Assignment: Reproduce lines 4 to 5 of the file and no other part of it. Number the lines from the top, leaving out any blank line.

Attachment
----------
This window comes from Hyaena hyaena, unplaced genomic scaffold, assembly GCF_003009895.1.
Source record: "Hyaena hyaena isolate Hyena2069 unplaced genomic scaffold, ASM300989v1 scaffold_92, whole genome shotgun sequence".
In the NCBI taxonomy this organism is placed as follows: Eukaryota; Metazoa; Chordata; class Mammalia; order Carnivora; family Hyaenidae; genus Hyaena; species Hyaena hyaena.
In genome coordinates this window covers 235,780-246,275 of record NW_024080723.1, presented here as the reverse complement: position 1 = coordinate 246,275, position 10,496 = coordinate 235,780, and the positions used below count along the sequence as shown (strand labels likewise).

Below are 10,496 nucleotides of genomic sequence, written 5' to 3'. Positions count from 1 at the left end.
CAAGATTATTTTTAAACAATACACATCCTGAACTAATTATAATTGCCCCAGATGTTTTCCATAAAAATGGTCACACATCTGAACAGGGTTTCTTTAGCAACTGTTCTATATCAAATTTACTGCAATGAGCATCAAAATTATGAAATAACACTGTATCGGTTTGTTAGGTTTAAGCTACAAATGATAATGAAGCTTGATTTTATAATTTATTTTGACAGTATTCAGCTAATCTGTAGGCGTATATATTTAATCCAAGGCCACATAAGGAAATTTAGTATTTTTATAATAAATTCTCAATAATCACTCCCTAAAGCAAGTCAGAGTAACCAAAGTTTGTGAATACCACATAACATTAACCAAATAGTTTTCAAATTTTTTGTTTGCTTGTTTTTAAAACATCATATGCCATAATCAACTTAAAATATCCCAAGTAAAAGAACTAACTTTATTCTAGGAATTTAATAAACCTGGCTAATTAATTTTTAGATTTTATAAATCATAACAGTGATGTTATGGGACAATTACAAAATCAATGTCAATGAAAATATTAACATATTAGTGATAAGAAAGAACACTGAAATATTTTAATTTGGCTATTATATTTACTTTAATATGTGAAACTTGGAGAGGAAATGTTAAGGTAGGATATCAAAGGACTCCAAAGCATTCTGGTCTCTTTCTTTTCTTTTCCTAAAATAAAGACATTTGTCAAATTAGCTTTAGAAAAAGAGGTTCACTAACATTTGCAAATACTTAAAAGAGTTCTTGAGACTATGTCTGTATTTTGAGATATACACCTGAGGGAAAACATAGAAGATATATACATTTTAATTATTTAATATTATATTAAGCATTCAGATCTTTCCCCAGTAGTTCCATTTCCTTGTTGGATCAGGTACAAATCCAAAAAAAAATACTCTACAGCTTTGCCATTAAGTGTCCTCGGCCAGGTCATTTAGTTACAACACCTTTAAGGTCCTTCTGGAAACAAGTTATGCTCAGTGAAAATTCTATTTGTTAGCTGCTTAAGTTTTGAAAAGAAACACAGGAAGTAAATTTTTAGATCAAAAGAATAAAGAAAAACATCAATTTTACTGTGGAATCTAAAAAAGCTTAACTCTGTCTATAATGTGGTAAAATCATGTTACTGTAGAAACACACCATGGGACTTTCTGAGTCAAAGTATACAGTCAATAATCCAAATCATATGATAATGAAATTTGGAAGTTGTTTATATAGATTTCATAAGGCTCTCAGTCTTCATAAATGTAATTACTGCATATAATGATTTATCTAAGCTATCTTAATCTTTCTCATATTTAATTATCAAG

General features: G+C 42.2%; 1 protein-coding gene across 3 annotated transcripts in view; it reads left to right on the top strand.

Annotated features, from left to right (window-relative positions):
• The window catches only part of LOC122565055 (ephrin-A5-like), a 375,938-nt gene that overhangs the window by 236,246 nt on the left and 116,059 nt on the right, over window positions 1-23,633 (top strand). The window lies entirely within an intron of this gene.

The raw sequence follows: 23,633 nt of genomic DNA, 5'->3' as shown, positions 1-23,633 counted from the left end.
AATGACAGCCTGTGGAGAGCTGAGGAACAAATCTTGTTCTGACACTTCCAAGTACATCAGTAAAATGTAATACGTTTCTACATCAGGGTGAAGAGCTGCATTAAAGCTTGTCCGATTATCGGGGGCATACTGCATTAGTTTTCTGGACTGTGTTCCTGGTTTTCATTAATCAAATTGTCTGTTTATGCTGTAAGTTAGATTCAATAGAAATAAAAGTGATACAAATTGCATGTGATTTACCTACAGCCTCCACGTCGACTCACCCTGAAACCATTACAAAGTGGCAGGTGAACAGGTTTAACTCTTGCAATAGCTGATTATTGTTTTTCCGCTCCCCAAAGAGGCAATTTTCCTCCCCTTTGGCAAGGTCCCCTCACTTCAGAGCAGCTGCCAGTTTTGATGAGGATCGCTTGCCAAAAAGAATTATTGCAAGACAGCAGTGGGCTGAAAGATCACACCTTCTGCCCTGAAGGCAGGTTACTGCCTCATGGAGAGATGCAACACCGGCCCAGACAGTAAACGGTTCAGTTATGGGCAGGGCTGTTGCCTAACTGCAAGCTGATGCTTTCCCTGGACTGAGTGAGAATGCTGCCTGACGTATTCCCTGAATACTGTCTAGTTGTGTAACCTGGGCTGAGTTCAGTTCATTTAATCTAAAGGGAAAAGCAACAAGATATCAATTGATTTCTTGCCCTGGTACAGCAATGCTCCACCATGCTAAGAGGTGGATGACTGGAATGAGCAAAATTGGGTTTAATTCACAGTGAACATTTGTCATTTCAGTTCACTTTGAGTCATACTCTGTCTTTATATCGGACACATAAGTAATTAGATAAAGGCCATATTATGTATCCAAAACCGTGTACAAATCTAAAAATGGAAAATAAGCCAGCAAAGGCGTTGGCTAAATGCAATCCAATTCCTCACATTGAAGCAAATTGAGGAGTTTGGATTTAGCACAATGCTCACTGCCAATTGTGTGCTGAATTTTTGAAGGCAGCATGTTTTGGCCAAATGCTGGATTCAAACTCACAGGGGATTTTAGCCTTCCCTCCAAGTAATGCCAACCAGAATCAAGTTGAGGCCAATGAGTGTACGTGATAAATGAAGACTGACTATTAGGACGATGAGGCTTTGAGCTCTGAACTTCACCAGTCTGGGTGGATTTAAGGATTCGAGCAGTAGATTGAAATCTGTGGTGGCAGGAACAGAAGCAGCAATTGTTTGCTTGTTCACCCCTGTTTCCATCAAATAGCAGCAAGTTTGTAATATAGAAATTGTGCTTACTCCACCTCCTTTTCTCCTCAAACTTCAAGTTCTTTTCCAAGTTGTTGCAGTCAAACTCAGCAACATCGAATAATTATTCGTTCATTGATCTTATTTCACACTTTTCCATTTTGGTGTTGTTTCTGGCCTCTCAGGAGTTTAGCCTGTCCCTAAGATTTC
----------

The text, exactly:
In genome coordinates this window covers 235,780-246,275 of record NW_024080723.1, presented here as the reverse complement: position 1 = coordinate 246,275, position 10,496 = coordinate 235,780, and the positions used below count along the sequence as shown (strand labels likewise).

Below are 10,496 nucleotides of genomic sequence, written 5' to 3'. Positions count from 1 at the left end.